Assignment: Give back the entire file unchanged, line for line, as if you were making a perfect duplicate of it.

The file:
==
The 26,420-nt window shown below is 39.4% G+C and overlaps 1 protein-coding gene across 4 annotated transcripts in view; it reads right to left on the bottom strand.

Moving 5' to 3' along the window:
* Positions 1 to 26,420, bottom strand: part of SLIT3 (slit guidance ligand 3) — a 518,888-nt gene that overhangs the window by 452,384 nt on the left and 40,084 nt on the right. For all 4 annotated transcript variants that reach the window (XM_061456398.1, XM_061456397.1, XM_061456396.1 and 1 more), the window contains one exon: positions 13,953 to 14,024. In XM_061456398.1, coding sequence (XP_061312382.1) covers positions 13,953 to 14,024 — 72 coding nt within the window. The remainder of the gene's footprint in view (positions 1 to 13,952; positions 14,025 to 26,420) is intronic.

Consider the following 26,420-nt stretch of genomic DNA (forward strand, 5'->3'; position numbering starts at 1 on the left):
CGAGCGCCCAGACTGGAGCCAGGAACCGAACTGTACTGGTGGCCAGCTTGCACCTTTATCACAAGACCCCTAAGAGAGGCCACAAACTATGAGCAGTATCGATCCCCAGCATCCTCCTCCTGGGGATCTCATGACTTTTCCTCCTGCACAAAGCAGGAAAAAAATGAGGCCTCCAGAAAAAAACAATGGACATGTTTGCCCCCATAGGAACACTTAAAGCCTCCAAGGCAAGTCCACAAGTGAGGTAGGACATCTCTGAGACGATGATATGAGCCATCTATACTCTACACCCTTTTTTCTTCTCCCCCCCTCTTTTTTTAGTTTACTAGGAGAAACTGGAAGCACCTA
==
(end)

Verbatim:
The 26,420-nt window shown below is 39.4% G+C and overlaps 1 protein-coding gene across 4 annotated transcripts in view; it reads right to left on the bottom strand.

Moving 5' to 3' along the window:
* Positions 1 to 26,420, bottom strand: part of SLIT3 (slit guidance ligand 3) — a 518,888-nt gene that overhangs the window by 452,384 nt on the left and 40,084 nt on the right. For all 4 annotated transcript variants that reach the window (XM_061456398.1, XM_061456397.1, XM_061456396.1 and 1 more), the window contains one exon: positions 13,953 to 14,024. In XM_061456398.1, coding sequence (XP_061312382.1) covers positions 13,953 to 14,024 — 72 coding nt within the window. The remainder of the gene's footprint in view (positions 1 to 13,952; positions 14,025 to 26,420) is intronic.

Consider the following 26,420-nt stretch of genomic DNA (forward strand, 5'->3'; position numbering starts at 1 on the left):
CGAGCGCCCAGACTGGAGCCAGGAACCGAACTGTACTGGTGGCCAGCTTGCACCTTTATCACAAGACCCCTAAGAGAGGCCACAAACTATGAGCAGTATCGATCCCCAGCATCCTCCTCCTGGGGATCTCATGACTTTTCCTCCTGCACAAAGCAGGAAAAAAATGAGGCCTCCAGAAAAAAACAATGGACATGTTTGCCCCCATAGGAACACTTAAAGCCTCCAAGGCAAGTCCACAAGTGAGGTAGGACATCTCTGAGACGATGATATGAGCCATCTATACTCTACACCCTTTTTTCTTCTCCCCCCCTCTTTTTTTAGTTTACTAGGAGAAACTGGAAGCACCTA